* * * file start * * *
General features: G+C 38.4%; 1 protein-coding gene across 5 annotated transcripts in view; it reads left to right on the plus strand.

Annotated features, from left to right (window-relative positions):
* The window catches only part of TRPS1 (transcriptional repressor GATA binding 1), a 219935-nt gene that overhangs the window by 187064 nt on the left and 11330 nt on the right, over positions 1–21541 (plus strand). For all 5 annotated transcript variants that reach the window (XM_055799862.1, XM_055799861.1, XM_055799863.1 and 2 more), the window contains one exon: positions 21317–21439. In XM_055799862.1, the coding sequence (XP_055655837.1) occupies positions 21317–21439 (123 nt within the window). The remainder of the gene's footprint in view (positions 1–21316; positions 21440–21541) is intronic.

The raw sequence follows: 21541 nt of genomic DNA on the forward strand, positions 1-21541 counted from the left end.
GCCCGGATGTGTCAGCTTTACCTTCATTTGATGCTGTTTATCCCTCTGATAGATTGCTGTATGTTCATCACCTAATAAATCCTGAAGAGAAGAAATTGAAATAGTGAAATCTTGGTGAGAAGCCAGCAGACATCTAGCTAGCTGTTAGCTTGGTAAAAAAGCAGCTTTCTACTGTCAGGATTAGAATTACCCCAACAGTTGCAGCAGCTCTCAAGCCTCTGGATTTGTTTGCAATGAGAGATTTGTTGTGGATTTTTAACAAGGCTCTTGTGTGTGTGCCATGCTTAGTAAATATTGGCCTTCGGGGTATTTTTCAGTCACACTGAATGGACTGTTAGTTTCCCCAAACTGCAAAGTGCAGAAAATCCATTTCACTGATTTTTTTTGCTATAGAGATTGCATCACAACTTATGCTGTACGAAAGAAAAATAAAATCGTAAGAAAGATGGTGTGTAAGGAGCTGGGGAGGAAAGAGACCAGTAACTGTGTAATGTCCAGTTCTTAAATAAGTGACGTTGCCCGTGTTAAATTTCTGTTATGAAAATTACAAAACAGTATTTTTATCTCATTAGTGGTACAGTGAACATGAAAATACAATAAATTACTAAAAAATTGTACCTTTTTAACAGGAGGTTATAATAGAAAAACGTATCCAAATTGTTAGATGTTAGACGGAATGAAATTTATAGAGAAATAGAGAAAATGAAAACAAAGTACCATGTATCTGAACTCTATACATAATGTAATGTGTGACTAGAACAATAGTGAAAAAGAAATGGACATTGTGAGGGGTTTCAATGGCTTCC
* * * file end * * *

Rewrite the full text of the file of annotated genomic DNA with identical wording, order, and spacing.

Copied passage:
General features: G+C 38.4%; 1 protein-coding gene across 5 annotated transcripts in view; it reads left to right on the plus strand.

Annotated features, from left to right (window-relative positions):
* The window catches only part of TRPS1 (transcriptional repressor GATA binding 1), a 219935-nt gene that overhangs the window by 187064 nt on the left and 11330 nt on the right, over positions 1–21541 (plus strand). For all 5 annotated transcript variants that reach the window (XM_055799862.1, XM_055799861.1, XM_055799863.1 and 2 more), the window contains one exon: positions 21317–21439. In XM_055799862.1, the coding sequence (XP_055655837.1) occupies positions 21317–21439 (123 nt within the window). The remainder of the gene's footprint in view (positions 1–21316; positions 21440–21541) is intronic.

The raw sequence follows: 21541 nt of genomic DNA on the forward strand, positions 1-21541 counted from the left end.
GCCCGGATGTGTCAGCTTTACCTTCATTTGATGCTGTTTATCCCTCTGATAGATTGCTGTATGTTCATCACCTAATAAATCCTGAAGAGAAGAAATTGAAATAGTGAAATCTTGGTGAGAAGCCAGCAGACATCTAGCTAGCTGTTAGCTTGGTAAAAAAGCAGCTTTCTACTGTCAGGATTAGAATTACCCCAACAGTTGCAGCAGCTCTCAAGCCTCTGGATTTGTTTGCAATGAGAGATTTGTTGTGGATTTTTAACAAGGCTCTTGTGTGTGTGCCATGCTTAGTAAATATTGGCCTTCGGGGTATTTTTCAGTCACACTGAATGGACTGTTAGTTTCCCCAAACTGCAAAGTGCAGAAAATCCATTTCACTGATTTTTTTTGCTATAGAGATTGCATCACAACTTATGCTGTACGAAAGAAAAATAAAATCGTAAGAAAGATGGTGTGTAAGGAGCTGGGGAGGAAAGAGACCAGTAACTGTGTAATGTCCAGTTCTTAAATAAGTGACGTTGCCCGTGTTAAATTTCTGTTATGAAAATTACAAAACAGTATTTTTATCTCATTAGTGGTACAGTGAACATGAAAATACAATAAATTACTAAAAAATTGTACCTTTTTAACAGGAGGTTATAATAGAAAAACGTATCCAAATTGTTAGATGTTAGACGGAATGAAATTTATAGAGAAATAGAGAAAATGAAAACAAAGTACCATGTATCTGAACTCTATACATAATGTAATGTGTGACTAGAACAATAGTGAAAAAGAAATGGACATTGTGAGGGGTTTCAATGGCTTCC